What is a Low Volume Pullback?
A low volume pullback is a technical correction toward an area of support that occurs on lower-than-average volume. Since the move occurs on low volume, traders often attribute the pullback to weak longs locking in profits rather than a reversal.
- Low volume pullbacks occur when the price moves towards support levels on lower than average volume.
- Low volume pullbacks are often a sign of weak longs taking profit, but suggest that the long-term uptrend remains intact.
- High volume pullbacks suggest that there could be a near-term reversal.
Low Volume Pullbacks Explained
Frequent moves that occur in the opposite direction of a trend, which are accompanied by low volume, are normal fluctuations and generally deemed to be insignificant. On the other hand, a large spike in volume in the opposite direction of the trend could be used to signal that the smart money is starting to look for the exits and the trend is getting ready to reverse. These significant moves lower are known as high volume pullbacks.
Trading Low Volume Pullbacks
Many technical traders will try to enter a position on the short-term weakness seen in a low volume pullback because it increases the risk/reward ratio as stop losses are closer to major support levels. Long term investors may also take these opportunities to add to their positions at a lower price and decrease the cost basis of their overall long positions, which creates an opportunity for more upside.
Traders will use indicators, such as the on-balance volume (OBV), to find situations where the trend and the volume are diverging. If the trend is moving higher and volume is decreasing, trades may look for a potentially longer-term reversal to occur since there are fewer longs responsible for pushing the stock higher. High volume pullbacks are also a sign that the market may be ready to reverse. In these instances, long traders may exit their positions and long-term investors may lock in some profits.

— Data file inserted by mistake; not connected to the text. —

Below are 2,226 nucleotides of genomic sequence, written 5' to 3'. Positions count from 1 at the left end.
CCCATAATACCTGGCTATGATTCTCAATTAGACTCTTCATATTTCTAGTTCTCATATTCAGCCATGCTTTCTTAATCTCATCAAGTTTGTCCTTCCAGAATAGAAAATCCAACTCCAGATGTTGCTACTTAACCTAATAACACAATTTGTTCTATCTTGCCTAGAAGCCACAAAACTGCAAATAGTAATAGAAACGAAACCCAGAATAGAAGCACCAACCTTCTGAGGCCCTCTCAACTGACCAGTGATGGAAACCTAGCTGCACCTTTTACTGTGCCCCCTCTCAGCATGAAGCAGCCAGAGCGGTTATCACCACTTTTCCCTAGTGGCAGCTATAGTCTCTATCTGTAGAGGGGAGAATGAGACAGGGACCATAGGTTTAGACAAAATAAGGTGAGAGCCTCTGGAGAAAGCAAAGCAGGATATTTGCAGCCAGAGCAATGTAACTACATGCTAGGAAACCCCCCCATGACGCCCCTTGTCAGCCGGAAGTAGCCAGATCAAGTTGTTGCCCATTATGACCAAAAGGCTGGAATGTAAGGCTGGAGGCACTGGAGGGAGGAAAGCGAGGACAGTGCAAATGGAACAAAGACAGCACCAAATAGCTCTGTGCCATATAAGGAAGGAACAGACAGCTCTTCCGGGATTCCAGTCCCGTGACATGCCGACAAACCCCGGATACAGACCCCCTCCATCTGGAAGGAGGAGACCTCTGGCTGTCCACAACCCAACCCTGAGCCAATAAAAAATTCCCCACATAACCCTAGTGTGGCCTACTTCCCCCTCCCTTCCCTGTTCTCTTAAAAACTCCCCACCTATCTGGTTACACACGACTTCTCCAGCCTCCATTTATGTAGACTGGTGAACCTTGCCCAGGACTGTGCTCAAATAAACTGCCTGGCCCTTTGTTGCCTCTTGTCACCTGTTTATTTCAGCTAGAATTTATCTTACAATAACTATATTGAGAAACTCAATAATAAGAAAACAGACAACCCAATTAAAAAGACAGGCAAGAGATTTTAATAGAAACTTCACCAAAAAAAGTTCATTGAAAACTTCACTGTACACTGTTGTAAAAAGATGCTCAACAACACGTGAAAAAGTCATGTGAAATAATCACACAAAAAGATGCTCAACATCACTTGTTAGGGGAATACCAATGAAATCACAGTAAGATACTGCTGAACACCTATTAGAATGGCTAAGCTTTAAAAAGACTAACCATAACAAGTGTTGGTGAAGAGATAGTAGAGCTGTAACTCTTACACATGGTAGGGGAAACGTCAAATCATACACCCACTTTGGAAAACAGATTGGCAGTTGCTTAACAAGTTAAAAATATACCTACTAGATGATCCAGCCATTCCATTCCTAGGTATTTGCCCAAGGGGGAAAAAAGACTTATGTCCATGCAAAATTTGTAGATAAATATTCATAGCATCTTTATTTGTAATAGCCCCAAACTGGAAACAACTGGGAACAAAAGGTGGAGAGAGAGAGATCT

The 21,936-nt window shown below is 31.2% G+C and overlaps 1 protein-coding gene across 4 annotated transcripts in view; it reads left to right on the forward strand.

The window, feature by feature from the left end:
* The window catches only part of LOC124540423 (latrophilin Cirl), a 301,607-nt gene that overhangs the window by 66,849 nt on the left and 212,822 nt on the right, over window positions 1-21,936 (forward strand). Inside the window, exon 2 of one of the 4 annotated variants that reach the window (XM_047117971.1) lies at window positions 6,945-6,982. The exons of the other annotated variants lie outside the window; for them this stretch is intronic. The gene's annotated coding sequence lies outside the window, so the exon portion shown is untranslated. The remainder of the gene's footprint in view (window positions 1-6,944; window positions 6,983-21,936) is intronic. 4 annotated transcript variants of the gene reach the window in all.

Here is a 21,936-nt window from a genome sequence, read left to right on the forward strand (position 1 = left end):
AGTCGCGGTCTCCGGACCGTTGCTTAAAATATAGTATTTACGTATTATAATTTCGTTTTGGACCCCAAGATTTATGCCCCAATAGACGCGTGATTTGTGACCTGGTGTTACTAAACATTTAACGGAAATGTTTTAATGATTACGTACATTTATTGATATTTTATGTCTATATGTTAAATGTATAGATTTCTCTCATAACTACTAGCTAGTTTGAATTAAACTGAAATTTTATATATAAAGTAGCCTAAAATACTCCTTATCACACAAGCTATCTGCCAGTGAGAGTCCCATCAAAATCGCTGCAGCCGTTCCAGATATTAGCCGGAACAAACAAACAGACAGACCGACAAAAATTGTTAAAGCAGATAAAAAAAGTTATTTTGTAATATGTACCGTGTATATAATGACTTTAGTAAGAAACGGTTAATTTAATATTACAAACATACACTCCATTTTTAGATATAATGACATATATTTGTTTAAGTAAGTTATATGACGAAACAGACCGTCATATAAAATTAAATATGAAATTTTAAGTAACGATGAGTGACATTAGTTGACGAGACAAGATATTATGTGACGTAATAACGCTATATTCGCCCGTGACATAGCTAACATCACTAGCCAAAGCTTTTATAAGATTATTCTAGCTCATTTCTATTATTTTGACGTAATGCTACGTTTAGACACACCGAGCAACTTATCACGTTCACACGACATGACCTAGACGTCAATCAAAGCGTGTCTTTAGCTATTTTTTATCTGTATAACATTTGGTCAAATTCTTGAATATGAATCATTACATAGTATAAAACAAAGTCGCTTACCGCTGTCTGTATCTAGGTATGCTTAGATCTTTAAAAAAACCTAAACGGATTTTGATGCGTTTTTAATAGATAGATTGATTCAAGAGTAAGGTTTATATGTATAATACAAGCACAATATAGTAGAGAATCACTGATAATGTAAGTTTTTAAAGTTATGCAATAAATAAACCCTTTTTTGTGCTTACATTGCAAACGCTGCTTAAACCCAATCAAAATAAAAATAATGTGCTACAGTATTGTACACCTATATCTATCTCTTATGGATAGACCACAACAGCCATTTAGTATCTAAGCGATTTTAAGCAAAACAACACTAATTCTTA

Traders often look at many different factors when determining if a pullback is temporary or long-term. While volume is a reliable indicator, it's also important to look at chart patterns, such as key support and resistance levels, and technical indicators, like the relative strength index (RSI) or moving average convergence-divergence (MACD), to confirm these sentiments.
Real World Example of Low Volume Pullbacks
Here's an example of a series of low volume pullbacks in the SPDR S&P 500 ETF (SPY):
The chart shows three low volume pullbacks occurring within a significant uptrend before a high volume pullback that signaled a more prolonged reversal in price. Each low volume pullback was followed by a subsequent resumption of the overall trend, as weak traders took profits off the table before more bullish investors entered the market. By comparison, the high volume pullback lasted for several days and the ETF was considerably more volatile in the aftermath as investors questioned whether the long-term trend was still in place.